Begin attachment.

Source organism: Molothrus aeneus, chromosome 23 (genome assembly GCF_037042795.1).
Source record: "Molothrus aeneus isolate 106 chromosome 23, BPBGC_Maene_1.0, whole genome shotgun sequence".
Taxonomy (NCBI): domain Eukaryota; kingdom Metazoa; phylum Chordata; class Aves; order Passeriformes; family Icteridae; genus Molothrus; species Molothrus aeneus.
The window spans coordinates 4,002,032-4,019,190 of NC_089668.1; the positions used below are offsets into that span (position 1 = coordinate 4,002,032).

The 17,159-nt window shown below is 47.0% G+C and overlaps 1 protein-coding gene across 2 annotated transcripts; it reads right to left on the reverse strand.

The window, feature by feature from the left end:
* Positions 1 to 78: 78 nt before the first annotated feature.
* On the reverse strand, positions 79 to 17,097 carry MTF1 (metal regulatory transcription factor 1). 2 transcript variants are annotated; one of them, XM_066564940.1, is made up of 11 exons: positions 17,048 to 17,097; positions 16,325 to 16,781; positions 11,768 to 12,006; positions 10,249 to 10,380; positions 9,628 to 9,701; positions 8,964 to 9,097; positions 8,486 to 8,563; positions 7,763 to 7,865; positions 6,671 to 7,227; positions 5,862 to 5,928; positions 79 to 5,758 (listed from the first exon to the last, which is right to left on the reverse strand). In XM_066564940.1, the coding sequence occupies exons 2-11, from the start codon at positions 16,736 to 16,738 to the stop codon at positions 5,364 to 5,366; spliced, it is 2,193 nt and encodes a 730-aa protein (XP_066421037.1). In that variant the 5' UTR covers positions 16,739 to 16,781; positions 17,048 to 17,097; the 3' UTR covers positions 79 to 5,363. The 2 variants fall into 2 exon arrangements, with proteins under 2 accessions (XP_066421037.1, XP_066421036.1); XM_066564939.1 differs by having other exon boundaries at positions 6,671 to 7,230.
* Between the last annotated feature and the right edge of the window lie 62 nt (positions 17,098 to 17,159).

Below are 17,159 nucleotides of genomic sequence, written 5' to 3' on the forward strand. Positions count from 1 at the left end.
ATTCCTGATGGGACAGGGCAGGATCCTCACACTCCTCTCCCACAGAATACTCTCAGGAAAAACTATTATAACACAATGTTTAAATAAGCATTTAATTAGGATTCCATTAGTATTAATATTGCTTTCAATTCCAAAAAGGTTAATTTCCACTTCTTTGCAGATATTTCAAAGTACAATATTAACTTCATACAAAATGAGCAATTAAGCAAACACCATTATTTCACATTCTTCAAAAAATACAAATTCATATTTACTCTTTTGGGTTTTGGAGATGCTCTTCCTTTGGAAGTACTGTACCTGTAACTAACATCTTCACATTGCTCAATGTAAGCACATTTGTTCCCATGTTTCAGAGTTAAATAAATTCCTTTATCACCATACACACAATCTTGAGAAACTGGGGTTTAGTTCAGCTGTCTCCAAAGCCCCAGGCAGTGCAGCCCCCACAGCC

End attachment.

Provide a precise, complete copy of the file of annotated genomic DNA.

Source organism: Molothrus aeneus, chromosome 23 (genome assembly GCF_037042795.1).
Source record: "Molothrus aeneus isolate 106 chromosome 23, BPBGC_Maene_1.0, whole genome shotgun sequence".
Taxonomy (NCBI): domain Eukaryota; kingdom Metazoa; phylum Chordata; class Aves; order Passeriformes; family Icteridae; genus Molothrus; species Molothrus aeneus.
The window spans coordinates 4,002,032-4,019,190 of NC_089668.1; the positions used below are offsets into that span (position 1 = coordinate 4,002,032).

The 17,159-nt window shown below is 47.0% G+C and overlaps 1 protein-coding gene across 2 annotated transcripts; it reads right to left on the reverse strand.

The window, feature by feature from the left end:
* Positions 1 to 78: 78 nt before the first annotated feature.
* On the reverse strand, positions 79 to 17,097 carry MTF1 (metal regulatory transcription factor 1). 2 transcript variants are annotated; one of them, XM_066564940.1, is made up of 11 exons: positions 17,048 to 17,097; positions 16,325 to 16,781; positions 11,768 to 12,006; positions 10,249 to 10,380; positions 9,628 to 9,701; positions 8,964 to 9,097; positions 8,486 to 8,563; positions 7,763 to 7,865; positions 6,671 to 7,227; positions 5,862 to 5,928; positions 79 to 5,758 (listed from the first exon to the last, which is right to left on the reverse strand). In XM_066564940.1, the coding sequence occupies exons 2-11, from the start codon at positions 16,736 to 16,738 to the stop codon at positions 5,364 to 5,366; spliced, it is 2,193 nt and encodes a 730-aa protein (XP_066421037.1). In that variant the 5' UTR covers positions 16,739 to 16,781; positions 17,048 to 17,097; the 3' UTR covers positions 79 to 5,363. The 2 variants fall into 2 exon arrangements, with proteins under 2 accessions (XP_066421037.1, XP_066421036.1); XM_066564939.1 differs by having other exon boundaries at positions 6,671 to 7,230.
* Between the last annotated feature and the right edge of the window lie 62 nt (positions 17,098 to 17,159).

Below are 17,159 nucleotides of genomic sequence, written 5' to 3' on the forward strand. Positions count from 1 at the left end.
ATTCCTGATGGGACAGGGCAGGATCCTCACACTCCTCTCCCACAGAATACTCTCAGGAAAAACTATTATAACACAATGTTTAAATAAGCATTTAATTAGGATTCCATTAGTATTAATATTGCTTTCAATTCCAAAAAGGTTAATTTCCACTTCTTTGCAGATATTTCAAAGTACAATATTAACTTCATACAAAATGAGCAATTAAGCAAACACCATTATTTCACATTCTTCAAAAAATACAAATTCATATTTACTCTTTTGGGTTTTGGAGATGCTCTTCCTTTGGAAGTACTGTACCTGTAACTAACATCTTCACATTGCTCAATGTAAGCACATTTGTTCCCATGTTTCAGAGTTAAATAAATTCCTTTATCACCATACACACAATCTTGAGAAACTGGGGTTTAGTTCAGCTGTCTCCAAAGCCCCAGGCAGTGCAGCCCCCACAGCC